Background: Use of alteplase improves outcome in some patients with stroke. Several types of barrier frequently prevent its use. We assessed whether a standardised, barrier-assessment, multicomponent intervention could increase alteplase use in community hospitals in Michigan, USA.
Methods: In a cluster-randomised controlled trial, we selected adult, non-specialty, acute-care community hospitals in the Lower Peninsula of Michigan, USA. Eligible hospitals discharged at least 100 patients who had had a stroke per year, had less than 100 000 visits to the emergency department per year, and were not academic comprehensive stroke centres. Using a computer-generated randomisation sequence, we selected 12 matched pairs of eligible hospitals. Within pairs, the hospitals were allocated to intervention or control groups with restricted randomisation in January, 2007. Between January, 2007, and December, 2007, intervention hospitals implemented a multicomponent intervention that included qualitative and quantitative assessment of barriers to alteplase use and ways to address the findings, and provided additional support. The primary outcome was change in alteplase use in patients with stroke in emergency departments between the pre-intervention period (January, 2005, to December, 2006) and the post-intervention period (January, 2008, to January, 2010). Physicians in participating hospitals and the coordinating centre could not be masked to group assignment, but were masked to progress made in paired control hospitals. External medical reviewers who were masked to group assignment assessed outcomes. We did intention-to-treat (ITT) and target-population (without one pair that was excluded after randomisation) analyses. This trial is registered at ClinicalTrials.gov, number NCT00349479.
Findings: All 24 hospitals completed the study. Overall, 745 of 40 823 patients with stroke received intravenous alteplase treatment. In the ITT analysis, the proportion of patients with stroke who were admitted and treated with alteplase increased between the pre-intervention and post-intervention periods in intervention hospitals (89 [1·25%] of 7119 patients to 235 [2·79%] of 8419) to a greater extent than in control hospitals (99 [1·25%] of 7946 to 194 [2·10%] of 9222), but the difference between groups was not significant (relative risk [RR] 1·37, 95% CI 0·96-1·93; p=0·08). In the target-population analysis, the increase in alteplase use in intervention hospitals (59 [1·00%] of 5882 to 191 [2·62%] of 7288) was significantly greater than in control hospitals (65 [1·09%] of 5957 to 120 [1·72%] of 6989; RR 1·68, 95% CI 1·09-2·57; p=0·02), but was still clinically modest.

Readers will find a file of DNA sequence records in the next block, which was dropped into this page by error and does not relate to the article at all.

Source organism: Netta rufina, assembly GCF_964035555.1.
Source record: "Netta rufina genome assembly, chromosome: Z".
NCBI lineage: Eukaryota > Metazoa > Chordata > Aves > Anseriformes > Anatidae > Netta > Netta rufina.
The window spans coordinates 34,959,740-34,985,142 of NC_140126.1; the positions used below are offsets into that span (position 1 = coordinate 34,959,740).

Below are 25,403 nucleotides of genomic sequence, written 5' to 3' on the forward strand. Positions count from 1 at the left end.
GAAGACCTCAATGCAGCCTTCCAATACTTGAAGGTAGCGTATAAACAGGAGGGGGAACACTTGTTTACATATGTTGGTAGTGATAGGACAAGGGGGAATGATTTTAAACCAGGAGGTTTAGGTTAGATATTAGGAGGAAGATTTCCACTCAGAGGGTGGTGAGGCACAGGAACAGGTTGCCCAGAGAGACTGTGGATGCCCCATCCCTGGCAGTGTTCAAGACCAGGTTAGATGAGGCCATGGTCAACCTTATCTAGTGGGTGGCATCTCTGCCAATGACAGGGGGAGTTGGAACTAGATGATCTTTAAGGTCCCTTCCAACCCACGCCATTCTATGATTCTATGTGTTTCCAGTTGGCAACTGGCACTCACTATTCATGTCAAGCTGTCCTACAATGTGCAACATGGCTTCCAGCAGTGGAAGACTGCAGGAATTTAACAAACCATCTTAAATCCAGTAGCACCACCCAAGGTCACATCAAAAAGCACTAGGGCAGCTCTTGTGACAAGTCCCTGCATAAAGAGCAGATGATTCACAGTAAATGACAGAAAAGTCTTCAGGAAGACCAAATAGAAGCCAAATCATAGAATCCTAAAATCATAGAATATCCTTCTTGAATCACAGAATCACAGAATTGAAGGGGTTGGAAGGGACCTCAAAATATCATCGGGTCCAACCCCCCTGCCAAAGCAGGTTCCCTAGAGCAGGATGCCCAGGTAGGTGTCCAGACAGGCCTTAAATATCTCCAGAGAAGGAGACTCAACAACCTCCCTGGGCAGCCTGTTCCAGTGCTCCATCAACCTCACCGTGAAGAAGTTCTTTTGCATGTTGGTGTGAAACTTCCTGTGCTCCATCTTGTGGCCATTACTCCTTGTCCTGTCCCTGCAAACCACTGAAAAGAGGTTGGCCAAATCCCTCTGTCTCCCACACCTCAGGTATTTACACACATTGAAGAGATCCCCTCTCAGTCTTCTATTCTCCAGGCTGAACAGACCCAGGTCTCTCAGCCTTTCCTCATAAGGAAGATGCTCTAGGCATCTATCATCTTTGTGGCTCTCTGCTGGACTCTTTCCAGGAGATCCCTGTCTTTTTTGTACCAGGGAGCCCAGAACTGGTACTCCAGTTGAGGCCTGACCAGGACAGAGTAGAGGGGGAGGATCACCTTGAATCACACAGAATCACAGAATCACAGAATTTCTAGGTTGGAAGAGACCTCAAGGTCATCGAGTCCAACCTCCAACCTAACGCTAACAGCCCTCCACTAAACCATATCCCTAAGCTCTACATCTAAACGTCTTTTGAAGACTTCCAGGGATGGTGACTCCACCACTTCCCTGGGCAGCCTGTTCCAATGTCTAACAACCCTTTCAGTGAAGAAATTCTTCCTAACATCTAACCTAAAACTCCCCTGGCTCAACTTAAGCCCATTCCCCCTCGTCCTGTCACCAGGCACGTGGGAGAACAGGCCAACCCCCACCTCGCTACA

Interpretation: The intervention did not significantly increase alteplase use in patients with ischaemic stroke. The increase in use of alteplase in the target population was significant, but smaller than the effect to which the study was powered. Additional strategies to increase acute stroke treatment are needed.
Funding: National Institutes of Health National Institute of Neurological Disorders and Stroke.
Copyright © 2013 Elsevier Ltd. All rights reserved.